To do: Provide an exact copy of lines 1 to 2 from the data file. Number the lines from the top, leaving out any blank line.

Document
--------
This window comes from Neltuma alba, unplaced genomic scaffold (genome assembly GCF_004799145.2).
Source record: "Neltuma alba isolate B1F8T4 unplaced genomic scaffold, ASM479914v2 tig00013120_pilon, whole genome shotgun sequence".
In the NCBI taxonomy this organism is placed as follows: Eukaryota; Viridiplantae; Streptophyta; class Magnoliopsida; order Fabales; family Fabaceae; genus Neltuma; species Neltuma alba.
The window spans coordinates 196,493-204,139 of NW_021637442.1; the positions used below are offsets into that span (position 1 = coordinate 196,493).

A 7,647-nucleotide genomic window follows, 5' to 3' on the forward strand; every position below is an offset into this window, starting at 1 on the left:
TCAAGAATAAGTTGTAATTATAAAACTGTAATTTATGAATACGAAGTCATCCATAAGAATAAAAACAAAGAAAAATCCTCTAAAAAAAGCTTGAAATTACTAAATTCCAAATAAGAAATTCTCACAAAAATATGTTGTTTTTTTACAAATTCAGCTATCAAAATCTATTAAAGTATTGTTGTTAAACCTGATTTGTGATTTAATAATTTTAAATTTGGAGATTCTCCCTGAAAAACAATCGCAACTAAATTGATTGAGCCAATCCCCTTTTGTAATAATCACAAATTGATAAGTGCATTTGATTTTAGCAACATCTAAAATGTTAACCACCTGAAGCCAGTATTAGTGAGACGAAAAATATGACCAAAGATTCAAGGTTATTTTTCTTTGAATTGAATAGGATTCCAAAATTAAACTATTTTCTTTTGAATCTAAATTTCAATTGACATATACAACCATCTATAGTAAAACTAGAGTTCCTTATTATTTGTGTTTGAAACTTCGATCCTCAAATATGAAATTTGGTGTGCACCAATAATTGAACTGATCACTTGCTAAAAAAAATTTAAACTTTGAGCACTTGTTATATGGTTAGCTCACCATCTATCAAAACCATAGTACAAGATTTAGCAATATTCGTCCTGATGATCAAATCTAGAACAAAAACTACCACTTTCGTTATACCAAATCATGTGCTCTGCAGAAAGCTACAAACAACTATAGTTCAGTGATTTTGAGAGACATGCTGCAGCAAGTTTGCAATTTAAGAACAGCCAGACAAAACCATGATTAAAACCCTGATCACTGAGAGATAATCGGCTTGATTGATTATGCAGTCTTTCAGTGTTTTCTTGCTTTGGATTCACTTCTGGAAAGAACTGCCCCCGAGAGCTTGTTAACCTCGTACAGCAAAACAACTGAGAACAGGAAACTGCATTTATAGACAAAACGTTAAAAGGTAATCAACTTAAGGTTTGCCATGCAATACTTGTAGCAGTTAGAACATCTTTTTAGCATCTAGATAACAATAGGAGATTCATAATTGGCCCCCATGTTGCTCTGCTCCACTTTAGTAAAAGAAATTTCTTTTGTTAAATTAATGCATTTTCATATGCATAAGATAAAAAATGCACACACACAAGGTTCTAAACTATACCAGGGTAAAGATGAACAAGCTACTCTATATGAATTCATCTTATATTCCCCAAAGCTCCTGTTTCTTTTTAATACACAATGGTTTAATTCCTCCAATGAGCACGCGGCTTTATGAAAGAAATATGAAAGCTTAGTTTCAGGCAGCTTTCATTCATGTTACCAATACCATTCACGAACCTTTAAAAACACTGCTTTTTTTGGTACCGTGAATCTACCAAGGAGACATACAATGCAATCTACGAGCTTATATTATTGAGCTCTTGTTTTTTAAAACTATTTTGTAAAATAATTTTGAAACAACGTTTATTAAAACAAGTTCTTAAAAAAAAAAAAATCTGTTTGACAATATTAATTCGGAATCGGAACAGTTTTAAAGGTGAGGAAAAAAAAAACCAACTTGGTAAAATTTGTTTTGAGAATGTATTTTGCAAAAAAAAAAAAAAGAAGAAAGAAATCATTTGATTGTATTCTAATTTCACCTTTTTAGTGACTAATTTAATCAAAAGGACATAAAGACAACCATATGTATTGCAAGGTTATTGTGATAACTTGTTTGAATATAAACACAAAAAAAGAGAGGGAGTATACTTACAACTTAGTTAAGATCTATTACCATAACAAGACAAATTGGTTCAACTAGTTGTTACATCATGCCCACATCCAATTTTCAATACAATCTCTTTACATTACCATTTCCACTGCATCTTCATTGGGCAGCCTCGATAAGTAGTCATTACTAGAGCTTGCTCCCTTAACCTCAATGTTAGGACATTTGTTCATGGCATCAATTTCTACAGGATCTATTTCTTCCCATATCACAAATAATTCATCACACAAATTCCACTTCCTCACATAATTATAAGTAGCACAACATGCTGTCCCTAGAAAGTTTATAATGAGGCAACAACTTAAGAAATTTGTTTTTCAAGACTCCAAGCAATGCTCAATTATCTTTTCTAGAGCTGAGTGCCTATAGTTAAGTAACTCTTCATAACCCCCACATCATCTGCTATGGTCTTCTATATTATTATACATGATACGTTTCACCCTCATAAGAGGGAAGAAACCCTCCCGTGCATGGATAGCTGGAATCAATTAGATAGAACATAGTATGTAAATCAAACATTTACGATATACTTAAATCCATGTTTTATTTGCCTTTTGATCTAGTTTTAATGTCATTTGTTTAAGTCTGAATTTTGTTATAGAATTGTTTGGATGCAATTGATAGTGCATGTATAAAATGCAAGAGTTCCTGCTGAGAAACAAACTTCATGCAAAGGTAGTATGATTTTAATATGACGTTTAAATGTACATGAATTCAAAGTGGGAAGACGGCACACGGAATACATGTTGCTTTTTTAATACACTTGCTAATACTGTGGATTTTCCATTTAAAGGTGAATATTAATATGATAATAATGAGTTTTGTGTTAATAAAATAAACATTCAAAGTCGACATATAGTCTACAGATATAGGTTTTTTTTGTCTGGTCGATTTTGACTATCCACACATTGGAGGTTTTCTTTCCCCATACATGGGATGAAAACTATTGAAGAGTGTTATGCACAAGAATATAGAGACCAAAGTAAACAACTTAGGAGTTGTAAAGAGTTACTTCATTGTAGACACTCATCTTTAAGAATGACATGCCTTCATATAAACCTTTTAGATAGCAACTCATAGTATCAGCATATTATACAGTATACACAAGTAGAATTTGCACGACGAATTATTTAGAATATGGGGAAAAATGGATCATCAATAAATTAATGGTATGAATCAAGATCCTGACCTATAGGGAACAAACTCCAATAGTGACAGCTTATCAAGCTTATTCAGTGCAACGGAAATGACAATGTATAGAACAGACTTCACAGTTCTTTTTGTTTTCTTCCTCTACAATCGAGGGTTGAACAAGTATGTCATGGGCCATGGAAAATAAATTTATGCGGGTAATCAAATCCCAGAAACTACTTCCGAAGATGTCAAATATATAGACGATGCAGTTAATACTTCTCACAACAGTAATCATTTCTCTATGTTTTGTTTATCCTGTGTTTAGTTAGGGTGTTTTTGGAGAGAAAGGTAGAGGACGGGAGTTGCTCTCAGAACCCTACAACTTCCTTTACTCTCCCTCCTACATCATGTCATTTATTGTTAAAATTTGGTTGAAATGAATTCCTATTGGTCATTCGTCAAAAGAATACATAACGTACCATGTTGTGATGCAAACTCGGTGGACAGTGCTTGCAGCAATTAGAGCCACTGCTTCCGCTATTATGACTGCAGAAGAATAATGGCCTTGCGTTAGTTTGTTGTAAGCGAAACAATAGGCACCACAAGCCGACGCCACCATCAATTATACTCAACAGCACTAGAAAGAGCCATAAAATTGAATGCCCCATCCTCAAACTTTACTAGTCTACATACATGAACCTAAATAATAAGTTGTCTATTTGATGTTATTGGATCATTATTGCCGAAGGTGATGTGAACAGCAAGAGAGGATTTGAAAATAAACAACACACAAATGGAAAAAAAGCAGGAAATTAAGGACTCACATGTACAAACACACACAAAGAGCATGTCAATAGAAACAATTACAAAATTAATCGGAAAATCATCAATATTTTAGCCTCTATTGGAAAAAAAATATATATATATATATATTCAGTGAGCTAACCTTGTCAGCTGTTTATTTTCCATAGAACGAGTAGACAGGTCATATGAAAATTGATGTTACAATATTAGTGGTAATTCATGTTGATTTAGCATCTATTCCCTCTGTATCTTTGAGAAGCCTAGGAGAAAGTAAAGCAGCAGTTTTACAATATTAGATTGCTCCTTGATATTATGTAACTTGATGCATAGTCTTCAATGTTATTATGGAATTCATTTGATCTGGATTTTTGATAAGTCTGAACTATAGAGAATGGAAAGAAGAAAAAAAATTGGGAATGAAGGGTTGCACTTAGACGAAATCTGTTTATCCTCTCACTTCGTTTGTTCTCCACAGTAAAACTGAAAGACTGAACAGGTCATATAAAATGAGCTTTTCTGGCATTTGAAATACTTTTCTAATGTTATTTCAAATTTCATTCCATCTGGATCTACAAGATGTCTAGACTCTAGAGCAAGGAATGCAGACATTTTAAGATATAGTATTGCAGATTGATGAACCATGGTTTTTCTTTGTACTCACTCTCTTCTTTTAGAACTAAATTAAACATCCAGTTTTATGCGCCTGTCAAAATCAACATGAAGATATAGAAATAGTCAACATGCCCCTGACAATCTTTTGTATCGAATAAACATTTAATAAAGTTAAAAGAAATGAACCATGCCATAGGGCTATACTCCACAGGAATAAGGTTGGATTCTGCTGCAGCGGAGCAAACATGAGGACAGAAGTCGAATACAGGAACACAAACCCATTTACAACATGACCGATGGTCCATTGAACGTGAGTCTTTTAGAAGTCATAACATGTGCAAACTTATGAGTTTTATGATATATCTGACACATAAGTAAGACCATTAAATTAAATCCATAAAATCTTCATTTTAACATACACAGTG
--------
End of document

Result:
This window comes from Neltuma alba, unplaced genomic scaffold (genome assembly GCF_004799145.2).
Source record: "Neltuma alba isolate B1F8T4 unplaced genomic scaffold, ASM479914v2 tig00013120_pilon, whole genome shotgun sequence".